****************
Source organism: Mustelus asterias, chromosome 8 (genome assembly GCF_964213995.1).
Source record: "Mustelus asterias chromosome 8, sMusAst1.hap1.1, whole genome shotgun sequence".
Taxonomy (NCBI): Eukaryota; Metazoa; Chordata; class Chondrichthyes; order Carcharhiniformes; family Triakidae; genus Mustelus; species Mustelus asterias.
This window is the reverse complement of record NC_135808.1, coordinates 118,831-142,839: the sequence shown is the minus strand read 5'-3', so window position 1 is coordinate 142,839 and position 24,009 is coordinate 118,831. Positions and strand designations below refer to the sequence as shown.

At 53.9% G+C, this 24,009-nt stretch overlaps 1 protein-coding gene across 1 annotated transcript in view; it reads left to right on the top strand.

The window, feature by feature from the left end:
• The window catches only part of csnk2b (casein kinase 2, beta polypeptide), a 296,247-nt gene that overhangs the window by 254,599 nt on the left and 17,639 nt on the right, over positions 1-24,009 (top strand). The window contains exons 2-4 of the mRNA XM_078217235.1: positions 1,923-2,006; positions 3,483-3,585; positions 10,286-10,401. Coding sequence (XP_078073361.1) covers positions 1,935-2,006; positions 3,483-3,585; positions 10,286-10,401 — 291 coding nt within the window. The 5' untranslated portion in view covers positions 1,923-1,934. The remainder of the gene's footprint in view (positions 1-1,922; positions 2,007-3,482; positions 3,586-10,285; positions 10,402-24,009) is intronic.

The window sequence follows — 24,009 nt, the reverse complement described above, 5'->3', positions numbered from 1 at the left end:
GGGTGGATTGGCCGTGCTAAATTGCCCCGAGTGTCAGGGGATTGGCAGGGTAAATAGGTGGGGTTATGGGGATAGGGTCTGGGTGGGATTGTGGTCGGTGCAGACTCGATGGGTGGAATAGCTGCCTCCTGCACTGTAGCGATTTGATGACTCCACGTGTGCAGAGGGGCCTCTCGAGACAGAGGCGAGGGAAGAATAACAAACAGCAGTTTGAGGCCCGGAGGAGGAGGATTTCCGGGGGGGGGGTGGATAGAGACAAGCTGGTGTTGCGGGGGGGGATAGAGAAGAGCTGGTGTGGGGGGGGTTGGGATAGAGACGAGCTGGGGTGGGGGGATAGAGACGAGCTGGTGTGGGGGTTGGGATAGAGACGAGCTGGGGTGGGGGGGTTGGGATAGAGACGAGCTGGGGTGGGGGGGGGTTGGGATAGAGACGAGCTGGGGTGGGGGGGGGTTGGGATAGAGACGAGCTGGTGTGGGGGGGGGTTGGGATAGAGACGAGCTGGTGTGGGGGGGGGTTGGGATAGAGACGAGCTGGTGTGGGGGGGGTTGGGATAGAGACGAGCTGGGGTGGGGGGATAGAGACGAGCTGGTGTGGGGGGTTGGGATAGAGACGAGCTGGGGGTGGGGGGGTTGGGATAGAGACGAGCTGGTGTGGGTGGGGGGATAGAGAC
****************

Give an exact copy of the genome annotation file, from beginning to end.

Source organism: Mustelus asterias, chromosome 8 (genome assembly GCF_964213995.1).
Source record: "Mustelus asterias chromosome 8, sMusAst1.hap1.1, whole genome shotgun sequence".
Taxonomy (NCBI): Eukaryota; Metazoa; Chordata; class Chondrichthyes; order Carcharhiniformes; family Triakidae; genus Mustelus; species Mustelus asterias.
This window is the reverse complement of record NC_135808.1, coordinates 118,831-142,839: the sequence shown is the minus strand read 5'-3', so window position 1 is coordinate 142,839 and position 24,009 is coordinate 118,831. Positions and strand designations below refer to the sequence as shown.

At 53.9% G+C, this 24,009-nt stretch overlaps 1 protein-coding gene across 1 annotated transcript in view; it reads left to right on the top strand.

The window, feature by feature from the left end:
• The window catches only part of csnk2b (casein kinase 2, beta polypeptide), a 296,247-nt gene that overhangs the window by 254,599 nt on the left and 17,639 nt on the right, over positions 1-24,009 (top strand). The window contains exons 2-4 of the mRNA XM_078217235.1: positions 1,923-2,006; positions 3,483-3,585; positions 10,286-10,401. Coding sequence (XP_078073361.1) covers positions 1,935-2,006; positions 3,483-3,585; positions 10,286-10,401 — 291 coding nt within the window. The 5' untranslated portion in view covers positions 1,923-1,934. The remainder of the gene's footprint in view (positions 1-1,922; positions 2,007-3,482; positions 3,586-10,285; positions 10,402-24,009) is intronic.

The window sequence follows — 24,009 nt, the reverse complement described above, 5'->3', positions numbered from 1 at the left end:
GGGTGGATTGGCCGTGCTAAATTGCCCCGAGTGTCAGGGGATTGGCAGGGTAAATAGGTGGGGTTATGGGGATAGGGTCTGGGTGGGATTGTGGTCGGTGCAGACTCGATGGGTGGAATAGCTGCCTCCTGCACTGTAGCGATTTGATGACTCCACGTGTGCAGAGGGGCCTCTCGAGACAGAGGCGAGGGAAGAATAACAAACAGCAGTTTGAGGCCCGGAGGAGGAGGATTTCCGGGGGGGGGGTGGATAGAGACAAGCTGGTGTTGCGGGGGGGGATAGAGAAGAGCTGGTGTGGGGGGGGTTGGGATAGAGACGAGCTGGGGTGGGGGGATAGAGACGAGCTGGTGTGGGGGTTGGGATAGAGACGAGCTGGGGTGGGGGGGTTGGGATAGAGACGAGCTGGGGTGGGGGGGGGTTGGGATAGAGACGAGCTGGGGTGGGGGGGGGTTGGGATAGAGACGAGCTGGTGTGGGGGGGGGTTGGGATAGAGACGAGCTGGTGTGGGGGGGGGTTGGGATAGAGACGAGCTGGTGTGGGGGGGGTTGGGATAGAGACGAGCTGGGGTGGGGGGATAGAGACGAGCTGGTGTGGGGGGTTGGGATAGAGACGAGCTGGGGGTGGGGGGGTTGGGATAGAGACGAGCTGGTGTGGGTGGGGGGATAGAGAC